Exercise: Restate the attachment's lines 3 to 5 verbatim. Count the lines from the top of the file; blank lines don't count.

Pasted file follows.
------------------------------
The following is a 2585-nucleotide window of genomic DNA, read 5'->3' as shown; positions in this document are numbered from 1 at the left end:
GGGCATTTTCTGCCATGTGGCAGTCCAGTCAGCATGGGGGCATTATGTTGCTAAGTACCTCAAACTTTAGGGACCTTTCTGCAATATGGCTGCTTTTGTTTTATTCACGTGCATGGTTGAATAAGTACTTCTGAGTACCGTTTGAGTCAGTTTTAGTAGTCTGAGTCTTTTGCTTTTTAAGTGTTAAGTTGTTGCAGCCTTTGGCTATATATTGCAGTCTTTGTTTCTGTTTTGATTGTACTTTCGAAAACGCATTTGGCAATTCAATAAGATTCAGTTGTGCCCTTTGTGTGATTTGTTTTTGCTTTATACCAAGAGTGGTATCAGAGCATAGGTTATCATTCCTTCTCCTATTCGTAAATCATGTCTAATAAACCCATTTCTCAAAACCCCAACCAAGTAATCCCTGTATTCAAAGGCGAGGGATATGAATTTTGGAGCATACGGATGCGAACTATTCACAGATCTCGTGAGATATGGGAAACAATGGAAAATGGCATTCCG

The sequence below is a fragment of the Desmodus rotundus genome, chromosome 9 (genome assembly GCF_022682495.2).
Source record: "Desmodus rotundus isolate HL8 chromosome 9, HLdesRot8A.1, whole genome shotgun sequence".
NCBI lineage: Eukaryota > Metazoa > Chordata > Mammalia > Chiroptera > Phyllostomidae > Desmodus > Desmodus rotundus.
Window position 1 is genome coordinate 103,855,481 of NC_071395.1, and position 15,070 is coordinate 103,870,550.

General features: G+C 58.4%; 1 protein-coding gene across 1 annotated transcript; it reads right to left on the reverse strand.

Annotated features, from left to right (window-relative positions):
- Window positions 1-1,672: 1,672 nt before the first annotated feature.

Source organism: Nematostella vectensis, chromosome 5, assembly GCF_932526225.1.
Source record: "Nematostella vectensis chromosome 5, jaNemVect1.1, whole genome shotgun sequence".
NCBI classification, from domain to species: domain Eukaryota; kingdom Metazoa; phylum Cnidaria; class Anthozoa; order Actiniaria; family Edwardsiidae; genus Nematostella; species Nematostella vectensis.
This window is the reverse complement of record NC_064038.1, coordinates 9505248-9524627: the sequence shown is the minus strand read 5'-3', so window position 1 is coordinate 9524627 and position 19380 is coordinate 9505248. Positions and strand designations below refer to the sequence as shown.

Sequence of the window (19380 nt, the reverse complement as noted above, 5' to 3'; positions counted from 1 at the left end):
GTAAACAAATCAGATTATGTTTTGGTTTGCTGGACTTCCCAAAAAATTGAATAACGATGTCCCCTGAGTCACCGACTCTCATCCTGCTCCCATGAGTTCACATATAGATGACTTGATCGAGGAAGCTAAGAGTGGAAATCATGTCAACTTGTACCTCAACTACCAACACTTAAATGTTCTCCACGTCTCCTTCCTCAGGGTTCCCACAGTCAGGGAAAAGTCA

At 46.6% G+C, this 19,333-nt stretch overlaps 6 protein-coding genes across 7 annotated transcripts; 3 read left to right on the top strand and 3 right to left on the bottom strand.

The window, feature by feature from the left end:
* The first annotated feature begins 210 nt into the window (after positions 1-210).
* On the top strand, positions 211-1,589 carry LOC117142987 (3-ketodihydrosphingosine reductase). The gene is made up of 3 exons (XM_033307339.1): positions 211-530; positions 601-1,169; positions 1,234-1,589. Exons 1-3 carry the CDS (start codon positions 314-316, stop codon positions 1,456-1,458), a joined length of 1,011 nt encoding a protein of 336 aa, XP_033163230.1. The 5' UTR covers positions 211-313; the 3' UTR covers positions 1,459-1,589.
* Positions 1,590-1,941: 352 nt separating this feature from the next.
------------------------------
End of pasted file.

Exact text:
The sequence below is a fragment of the Desmodus rotundus genome, chromosome 9 (genome assembly GCF_022682495.2).
Source record: "Desmodus rotundus isolate HL8 chromosome 9, HLdesRot8A.1, whole genome shotgun sequence".
NCBI lineage: Eukaryota > Metazoa > Chordata > Mammalia > Chiroptera > Phyllostomidae > Desmodus > Desmodus rotundus.